4. Sensitivity and Stress Testing Assumptions. The goal is to quantify the risk from primary assumptions through testing alternatives, “what-ifs”. Sensitivity and stress testing are what-if scenarios that quantify the impact of a change in an assumption from a moderate (sensitive) and more severe (stress) outcome.
The Bottom Line
Establishing a strong and sound model governance solution is the most effective strategy to ensure ongoing model risk is minimized, attested to by regulatory guidance. Along with establishing a sound IRR policy, effective user controls, and developing comprehensive model documentation, Institutions must put implementing a hands-on ongoing monitoring plan at the forefront of their IRR processes. Download our full guide on how good governance strengthens your model framework and mitigates risk here.
Written by Chris Mills, Senior Director, and Madonna Ritter, Senior Vice President
About the Author
Chris has over 25 years of experience in financial institution modeling and has been leading MVRA’s model validation services and core deposit/loan analyses teams supporting strategic balance sheet and risk management for over 10 years. She brings a wide range of expertise across treasury, asset/liability management, and model risk assessment processes. Experienced with multiple ALM models, she also is skilled in capital modeling, capital markets, liquidity and contingency funding planning, funds transfer pricing, model risk governance practices, and investment banking.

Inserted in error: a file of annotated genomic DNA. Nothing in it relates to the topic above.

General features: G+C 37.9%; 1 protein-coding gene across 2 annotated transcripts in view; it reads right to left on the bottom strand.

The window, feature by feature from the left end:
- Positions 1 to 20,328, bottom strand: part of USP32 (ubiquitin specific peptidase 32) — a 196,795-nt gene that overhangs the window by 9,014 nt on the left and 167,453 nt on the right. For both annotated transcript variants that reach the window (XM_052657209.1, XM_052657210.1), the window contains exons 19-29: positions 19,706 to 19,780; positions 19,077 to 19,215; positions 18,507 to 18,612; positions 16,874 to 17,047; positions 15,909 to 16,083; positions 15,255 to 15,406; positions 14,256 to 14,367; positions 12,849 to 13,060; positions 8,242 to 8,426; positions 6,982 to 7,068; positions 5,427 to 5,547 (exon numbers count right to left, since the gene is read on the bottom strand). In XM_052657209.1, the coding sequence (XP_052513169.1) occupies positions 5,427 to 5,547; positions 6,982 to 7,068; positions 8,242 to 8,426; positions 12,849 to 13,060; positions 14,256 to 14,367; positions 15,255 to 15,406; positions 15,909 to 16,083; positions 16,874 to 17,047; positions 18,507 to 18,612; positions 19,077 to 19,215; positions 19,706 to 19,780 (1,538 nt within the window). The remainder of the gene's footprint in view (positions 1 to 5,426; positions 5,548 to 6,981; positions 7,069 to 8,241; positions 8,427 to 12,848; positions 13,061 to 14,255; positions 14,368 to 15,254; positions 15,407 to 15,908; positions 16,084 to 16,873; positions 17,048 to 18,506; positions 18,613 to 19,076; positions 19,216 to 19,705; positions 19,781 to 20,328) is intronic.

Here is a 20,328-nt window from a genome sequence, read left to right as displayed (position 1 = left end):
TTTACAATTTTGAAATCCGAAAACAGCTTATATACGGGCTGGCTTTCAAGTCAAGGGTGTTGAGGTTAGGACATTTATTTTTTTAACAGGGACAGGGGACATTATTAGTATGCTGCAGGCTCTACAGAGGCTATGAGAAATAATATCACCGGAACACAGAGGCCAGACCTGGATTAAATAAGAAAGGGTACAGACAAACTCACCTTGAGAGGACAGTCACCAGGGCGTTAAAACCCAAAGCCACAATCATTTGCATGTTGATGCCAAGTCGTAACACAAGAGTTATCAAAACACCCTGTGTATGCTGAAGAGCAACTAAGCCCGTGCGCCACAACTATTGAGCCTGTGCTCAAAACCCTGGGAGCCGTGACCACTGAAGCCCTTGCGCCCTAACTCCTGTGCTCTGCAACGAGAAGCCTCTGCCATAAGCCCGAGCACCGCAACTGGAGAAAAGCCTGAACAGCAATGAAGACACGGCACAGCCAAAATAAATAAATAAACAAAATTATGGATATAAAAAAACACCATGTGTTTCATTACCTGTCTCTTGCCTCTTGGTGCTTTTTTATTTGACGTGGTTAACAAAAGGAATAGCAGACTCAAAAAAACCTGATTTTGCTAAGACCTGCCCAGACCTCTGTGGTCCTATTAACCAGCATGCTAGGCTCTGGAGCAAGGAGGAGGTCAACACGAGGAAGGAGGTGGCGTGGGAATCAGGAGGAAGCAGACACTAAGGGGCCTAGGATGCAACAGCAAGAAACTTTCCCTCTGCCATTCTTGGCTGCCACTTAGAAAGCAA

About the Author
Madonna has over 25 years of experience in Asset / Liability Management and has been providing ALM model validations for 15 years for MVRA. Within the model validation practice, Mrs. Ritter has extensive experience with many ALM models and performs validations for a multitude of ALM models. She also puts her deep knowledge of ALM and IRR on full display through her presentations and webinars further establishing herself as a one-of-a-kind thought leader in the industry.